In 50% cases, cyst may get infected.2 Due to cyst infection, the cyst can burst open into the oral cavity and /or to the nasal vestibule.1 If cyst gets infected it has to be differentiated from dentoalveolar abscess and it can be easily done by palpating the affected tooth. Apart from the periapical abscess, the differential diagnosis should include periodontal abscess, infected dentigerous cyst and nasolabial furuncle. If there is no history of trauma, then traumatic causes of cyst can be ruled out. Similarly, with the help of history and histopathological features, non-odontogenic origin cysts, such as epidermal cyst can be differentiated from NC. NC should be differentiated from Globulomaxillary and nasopalatine duct cysts; however, both of these are intraosseous lesions.15

Lesions that mimic the same clinical appearance when located in the upper lip include tumors of oral squamous epithelium, salivary gland origin (such as pleomorphic adenoma, canalicular adenoma, mucopeidermoid carcinoma, adenoid cystic carcinoma and polymorphous low-grade adenocarcinoma) as well as those from other soft tissues as muscles (leiomyoma), neural (Schwannoma), vascular (hemangioma), should be differentiated from NC.18 Benign NC does not perforate alveolar bone which is quiet common with malignant tumors. Biopsy and histological examination should be done for final diagnosis. Marcoviceanu et al. while describing a rare case of bilateral NC involvement included Melkerson – Rosenthal syndrome (MRS) in differential diagnosis.19

As NC is limited to soft tissues only and does not involve bone, plain periapical or occlusal X-Ray films are of little value. A subtle radiolucent halo may be seen in the area of the maxillary incisor apices.20 Computerized Tomography (CT) is considered essential for the presurgical estimation of lesion extent and limitation. On an axial CT scan, a nasolabial cyst will appear as an ovoid, well-circumscribed, extra-bony lesion lateral to the piriform aperture at the alar base.20, 21, 22 In addition to CT, Magnetic Resonance Imaging (MRI) is also helpful.21 In the past when CT was not available, to determine the exact boundaries of cyst, X-Rays were taken after injecting a contrast solution in the cyst. But injection can result in infection.23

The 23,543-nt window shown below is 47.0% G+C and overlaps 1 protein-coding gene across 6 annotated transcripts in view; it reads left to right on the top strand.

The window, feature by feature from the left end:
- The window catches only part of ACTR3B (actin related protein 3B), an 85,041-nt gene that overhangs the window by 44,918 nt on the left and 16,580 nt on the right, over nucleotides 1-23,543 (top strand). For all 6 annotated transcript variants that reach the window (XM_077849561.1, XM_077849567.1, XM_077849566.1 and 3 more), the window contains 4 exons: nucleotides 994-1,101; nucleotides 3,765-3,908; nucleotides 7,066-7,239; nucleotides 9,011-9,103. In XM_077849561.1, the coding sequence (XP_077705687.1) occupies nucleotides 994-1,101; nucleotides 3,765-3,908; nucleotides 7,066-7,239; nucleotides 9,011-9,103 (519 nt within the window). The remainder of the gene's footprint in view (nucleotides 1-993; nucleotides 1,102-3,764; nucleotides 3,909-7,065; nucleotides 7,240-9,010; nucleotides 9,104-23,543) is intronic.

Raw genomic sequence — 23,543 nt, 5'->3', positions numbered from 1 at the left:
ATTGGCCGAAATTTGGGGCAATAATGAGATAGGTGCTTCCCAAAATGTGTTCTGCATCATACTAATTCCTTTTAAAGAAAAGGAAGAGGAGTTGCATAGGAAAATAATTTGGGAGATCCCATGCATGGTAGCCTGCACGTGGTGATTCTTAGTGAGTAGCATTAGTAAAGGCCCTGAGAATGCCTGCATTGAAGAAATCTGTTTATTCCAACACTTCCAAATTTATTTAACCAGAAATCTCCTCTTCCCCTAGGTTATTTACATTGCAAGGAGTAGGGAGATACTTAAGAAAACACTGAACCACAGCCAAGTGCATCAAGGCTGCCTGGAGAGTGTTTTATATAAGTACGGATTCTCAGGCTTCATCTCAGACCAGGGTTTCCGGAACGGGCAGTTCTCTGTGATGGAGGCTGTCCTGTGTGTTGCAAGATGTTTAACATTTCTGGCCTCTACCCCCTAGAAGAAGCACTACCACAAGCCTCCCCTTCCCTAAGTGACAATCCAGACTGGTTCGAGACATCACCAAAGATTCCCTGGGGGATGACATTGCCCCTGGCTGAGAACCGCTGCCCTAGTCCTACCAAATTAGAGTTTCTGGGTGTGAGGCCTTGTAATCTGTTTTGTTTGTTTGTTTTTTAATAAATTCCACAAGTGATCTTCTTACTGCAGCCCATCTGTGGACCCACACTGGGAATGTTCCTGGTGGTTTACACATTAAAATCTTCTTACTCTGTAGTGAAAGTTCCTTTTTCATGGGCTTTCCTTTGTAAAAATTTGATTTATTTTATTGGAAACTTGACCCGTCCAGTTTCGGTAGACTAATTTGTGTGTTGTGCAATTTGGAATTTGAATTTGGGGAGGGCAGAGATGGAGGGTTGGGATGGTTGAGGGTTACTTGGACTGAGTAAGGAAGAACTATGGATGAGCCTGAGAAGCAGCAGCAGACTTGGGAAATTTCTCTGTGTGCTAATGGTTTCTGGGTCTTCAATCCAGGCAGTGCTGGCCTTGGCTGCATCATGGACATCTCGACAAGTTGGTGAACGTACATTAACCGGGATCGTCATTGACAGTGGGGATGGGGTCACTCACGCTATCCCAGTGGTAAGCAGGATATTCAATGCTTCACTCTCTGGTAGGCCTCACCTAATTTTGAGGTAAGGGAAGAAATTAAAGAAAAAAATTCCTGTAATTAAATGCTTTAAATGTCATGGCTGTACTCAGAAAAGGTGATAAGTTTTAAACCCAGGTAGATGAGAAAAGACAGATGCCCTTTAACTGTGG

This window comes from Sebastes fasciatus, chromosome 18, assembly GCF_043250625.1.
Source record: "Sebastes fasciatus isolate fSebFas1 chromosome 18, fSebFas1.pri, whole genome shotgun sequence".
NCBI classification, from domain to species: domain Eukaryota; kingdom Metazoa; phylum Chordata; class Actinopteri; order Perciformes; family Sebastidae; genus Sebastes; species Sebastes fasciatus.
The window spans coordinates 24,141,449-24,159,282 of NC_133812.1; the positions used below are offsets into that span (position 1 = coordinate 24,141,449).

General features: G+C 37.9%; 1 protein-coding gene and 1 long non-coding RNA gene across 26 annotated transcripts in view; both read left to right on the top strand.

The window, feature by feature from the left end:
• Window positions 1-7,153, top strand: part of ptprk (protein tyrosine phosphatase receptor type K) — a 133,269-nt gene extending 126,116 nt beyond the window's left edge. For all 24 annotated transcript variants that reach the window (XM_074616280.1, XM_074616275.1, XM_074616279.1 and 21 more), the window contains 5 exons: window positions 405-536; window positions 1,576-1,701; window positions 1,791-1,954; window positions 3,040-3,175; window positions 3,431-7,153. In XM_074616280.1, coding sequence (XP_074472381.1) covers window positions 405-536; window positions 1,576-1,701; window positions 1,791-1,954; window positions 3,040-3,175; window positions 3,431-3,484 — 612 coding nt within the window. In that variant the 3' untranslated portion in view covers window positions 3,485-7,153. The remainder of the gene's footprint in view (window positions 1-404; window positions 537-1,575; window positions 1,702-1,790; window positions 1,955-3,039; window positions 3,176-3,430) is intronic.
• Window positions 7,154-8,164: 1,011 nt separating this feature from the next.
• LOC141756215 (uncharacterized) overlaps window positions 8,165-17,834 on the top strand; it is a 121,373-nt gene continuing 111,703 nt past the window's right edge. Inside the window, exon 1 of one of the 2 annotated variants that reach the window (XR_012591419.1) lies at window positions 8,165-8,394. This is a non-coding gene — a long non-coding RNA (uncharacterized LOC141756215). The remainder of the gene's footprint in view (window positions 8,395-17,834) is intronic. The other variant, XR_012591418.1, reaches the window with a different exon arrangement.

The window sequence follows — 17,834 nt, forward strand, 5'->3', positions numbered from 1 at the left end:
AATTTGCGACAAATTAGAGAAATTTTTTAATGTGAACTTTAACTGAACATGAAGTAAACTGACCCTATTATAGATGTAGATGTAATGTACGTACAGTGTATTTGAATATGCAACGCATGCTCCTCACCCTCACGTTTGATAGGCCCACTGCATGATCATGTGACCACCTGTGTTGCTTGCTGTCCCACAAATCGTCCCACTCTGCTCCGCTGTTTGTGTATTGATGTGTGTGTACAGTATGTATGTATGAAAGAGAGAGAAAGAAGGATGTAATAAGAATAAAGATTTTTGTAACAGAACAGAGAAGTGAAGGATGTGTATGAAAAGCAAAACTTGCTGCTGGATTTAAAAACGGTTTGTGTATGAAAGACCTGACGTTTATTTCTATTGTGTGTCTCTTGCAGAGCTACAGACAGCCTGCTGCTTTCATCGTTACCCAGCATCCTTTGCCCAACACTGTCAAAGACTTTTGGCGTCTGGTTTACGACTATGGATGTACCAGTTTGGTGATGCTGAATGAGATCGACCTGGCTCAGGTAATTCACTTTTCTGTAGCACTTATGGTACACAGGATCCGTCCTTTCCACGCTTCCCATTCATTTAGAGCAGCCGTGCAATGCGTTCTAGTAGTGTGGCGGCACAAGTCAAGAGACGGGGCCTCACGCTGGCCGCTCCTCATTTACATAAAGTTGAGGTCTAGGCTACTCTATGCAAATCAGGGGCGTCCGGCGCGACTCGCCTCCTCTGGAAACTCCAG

Histopathologically cyst is lined with various types of epithelial tissue ranging from stratified squamous, pseudostratified columnar, cuboid to ciliated epithelium. Epithelial cells is associated with numerous goblet cells with mucus filled cytoplasm.17 The cyst wall is undistinguishable layer of connective tissue and the supporting connective tissue may include adjacent skeletal muscles, nerve bundles, vascular tissue, cartilage or minor mucous glands.3 Most often, the contents of the cyst consist of thin mucoid or straw-colored serous fluid, but when secondarily infected, purulent material can dominate.20 Electron microscopy reveals structure finding similar to lacrimal duct system which is made up of cuboidal basal layer and columnal luminal cells with goblet (mucous) cells. Yet, immunohistological examination may be useful.2 Only in one case carcinoma of nasolabial cyst has been reported in literature.24 Final diagnosis of the lesion can be made by clinical, radiological and histopathological examination.